How did you end up in this place where we have frigid winters and unbearably hot summers? My excuse is that I was born here and didn’t have enough smarts to stay away when I had the chance. Vermont kept calling me back and I obeyed that siren call of the semi-wild, near third-world economic conditions of the state I love. To be completely forthcoming, I got down on the ground and kissed the cold Vermont soil when I returned, vowing never to leave again. Fast forward some 33 years and I can say that the winters are getting to be a bit much. I stopped skiing a number of years ago, so that bit of winter recreation is behind me, and for some reason our snowshoes just stay in the bin where all the other winter sports stuff resides, cold and unused. I cannot say that I totally hate winter; I tend to like the sunny days from late February until winter’s end. It’s the moving snow and heating costs and labor that get to me.
About a half dozen years ago I acquired a used Woodstock Soapstone wood burning stove from my biological father. Perfect timing, because when my fiancee moved in I was able to enlist her 14-year-old son for wood splitting and stacking chores. It was like heaven. The Soapstone stove gives off heat long after the fire has gone out, making those interminable winter nights bearable. Having a strapping young man helping to get in the wood was the best. This went on all during his high school years and for one year after graduation. Then he enlisted in the U.S. Army and is now holding down an oil-stove heated tent in the wilds of Afghanistan. I’d rather have him home for more reasons than just the help with the wood. Not wanting to do all of this wood management myself, I found a metal basket that can be inserted into the wood stove and filled with wood pellets; a much cleaner and easier way to deal with burning wood. This is the beginning of the third (or is it the fourth? I forget) heating season with the insert. While I have written about this device before, I think its time for an update.
The Florida-made welded metal woodstove pellet insert is basically melting away. It started last season, and is steadily progressing now. There is an apple-sized hole in the grated floor of it where the welded metal rods have melted away from intense heat. Last season I resorted to placing thick metal screen sections in the bottom to hold in the pellets. They have disintegrated by more then 80 percent. This year I have an abundance of cardboard boxes, which I use to start the fire. I have been lining the bottom of the basket with a couple of pieces of cardboard before filling. They hold up through a few burn cycles because ash builds up on the stove floor eventually, filling the gaping hole. This is generally good for about a week of burning in November/December weather. January might be a bit more of a challenge.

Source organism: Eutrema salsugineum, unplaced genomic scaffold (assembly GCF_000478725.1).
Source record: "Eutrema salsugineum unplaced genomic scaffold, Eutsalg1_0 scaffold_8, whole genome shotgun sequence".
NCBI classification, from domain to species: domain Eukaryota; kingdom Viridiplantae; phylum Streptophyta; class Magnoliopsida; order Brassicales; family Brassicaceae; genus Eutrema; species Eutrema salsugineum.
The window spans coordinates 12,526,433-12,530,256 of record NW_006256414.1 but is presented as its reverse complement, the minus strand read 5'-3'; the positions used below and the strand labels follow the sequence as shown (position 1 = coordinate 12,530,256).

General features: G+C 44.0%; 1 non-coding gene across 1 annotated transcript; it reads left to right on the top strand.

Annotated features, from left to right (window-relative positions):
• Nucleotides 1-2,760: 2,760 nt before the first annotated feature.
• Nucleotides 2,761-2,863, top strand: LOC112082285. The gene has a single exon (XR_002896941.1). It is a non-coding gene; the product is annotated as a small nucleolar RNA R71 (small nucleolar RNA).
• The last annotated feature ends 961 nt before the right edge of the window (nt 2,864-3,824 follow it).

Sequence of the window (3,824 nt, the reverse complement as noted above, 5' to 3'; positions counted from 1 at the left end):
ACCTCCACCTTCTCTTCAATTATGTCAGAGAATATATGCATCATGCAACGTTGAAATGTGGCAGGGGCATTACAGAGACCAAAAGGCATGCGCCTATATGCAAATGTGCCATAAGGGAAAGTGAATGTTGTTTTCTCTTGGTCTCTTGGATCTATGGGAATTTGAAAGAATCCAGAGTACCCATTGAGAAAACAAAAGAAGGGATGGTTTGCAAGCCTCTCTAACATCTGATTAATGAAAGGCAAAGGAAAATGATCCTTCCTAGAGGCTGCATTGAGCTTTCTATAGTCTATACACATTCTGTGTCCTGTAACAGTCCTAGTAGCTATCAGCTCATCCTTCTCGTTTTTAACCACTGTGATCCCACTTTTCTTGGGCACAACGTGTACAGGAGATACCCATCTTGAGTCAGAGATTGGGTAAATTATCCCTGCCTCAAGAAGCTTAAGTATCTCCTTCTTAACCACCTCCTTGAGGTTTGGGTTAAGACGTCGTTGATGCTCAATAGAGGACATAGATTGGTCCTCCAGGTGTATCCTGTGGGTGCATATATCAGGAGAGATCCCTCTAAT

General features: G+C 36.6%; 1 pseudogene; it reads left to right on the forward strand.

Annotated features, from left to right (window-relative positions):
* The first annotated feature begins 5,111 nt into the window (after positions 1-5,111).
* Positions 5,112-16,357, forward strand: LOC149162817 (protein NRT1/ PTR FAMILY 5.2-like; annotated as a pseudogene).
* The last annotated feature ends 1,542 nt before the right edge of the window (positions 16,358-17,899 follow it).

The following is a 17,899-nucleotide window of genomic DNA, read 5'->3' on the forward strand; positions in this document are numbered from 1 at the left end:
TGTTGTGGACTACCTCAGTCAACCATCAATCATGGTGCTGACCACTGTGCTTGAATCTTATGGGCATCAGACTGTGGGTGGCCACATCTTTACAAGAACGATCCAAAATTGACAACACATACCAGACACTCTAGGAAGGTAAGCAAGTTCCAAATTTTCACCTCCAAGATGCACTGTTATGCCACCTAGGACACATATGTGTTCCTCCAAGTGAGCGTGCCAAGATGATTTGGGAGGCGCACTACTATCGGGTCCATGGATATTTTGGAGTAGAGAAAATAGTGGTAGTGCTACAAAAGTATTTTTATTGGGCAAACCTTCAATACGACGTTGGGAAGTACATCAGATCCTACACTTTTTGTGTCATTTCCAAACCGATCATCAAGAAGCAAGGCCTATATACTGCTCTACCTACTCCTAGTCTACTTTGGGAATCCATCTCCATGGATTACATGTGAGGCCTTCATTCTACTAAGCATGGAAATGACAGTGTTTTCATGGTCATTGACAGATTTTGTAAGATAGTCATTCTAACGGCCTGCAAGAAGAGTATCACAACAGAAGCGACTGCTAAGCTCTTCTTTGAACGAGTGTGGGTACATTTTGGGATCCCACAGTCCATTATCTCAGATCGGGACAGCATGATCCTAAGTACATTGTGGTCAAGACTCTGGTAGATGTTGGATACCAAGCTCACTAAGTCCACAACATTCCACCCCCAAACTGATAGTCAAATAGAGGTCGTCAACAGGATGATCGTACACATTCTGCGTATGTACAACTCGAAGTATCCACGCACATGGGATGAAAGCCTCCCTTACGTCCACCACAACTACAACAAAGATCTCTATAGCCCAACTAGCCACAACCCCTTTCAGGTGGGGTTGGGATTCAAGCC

Being essentially cheap, I’m going to attempt to get one more heating season out of the basket and start over with something new next year. Maybe I’ll take it out to the barn and attempt to weld some heavier metal into the bottom of the basket just to see how much more I can get out of this $150 device. I’ve already built a basket for my Jotul stove, but that is now sitting in the barn and the basket doesn’t fit into the soapstone stove. The Jotul was replaced by a brand new computer-managed pellet stove in another part of the house two years ago. That stove has worked well, but then I had some sort of a thermal shutoff device failure. I shorted out the circuit board while attempting to diagnose the problem myself. That one is going to require a very expensive service call and some pricey replacement parts before I can get it back on line. Fortunately I have two very efficient Rinnai propane heaters that take care of the whole house just fine. The only problem is that I really hate paying the price of propane.
If this sounds like a whole bunch of winter whining, well, maybe it is. I don’t think I’d be complaining about it if I had some Plan B, like moving to Belize or something. Complaining is cheaper than living in Belize, so I’m just going to have to tough it out. Ah, the heating season.
Arlo Mudgett’s Morning Almanac has been heard over multiple radio stations in Vermont for nearly 30 years, and can be tuned in at 92.7 WKVT FM Monday through Saturday mornings at 8:35 a.m.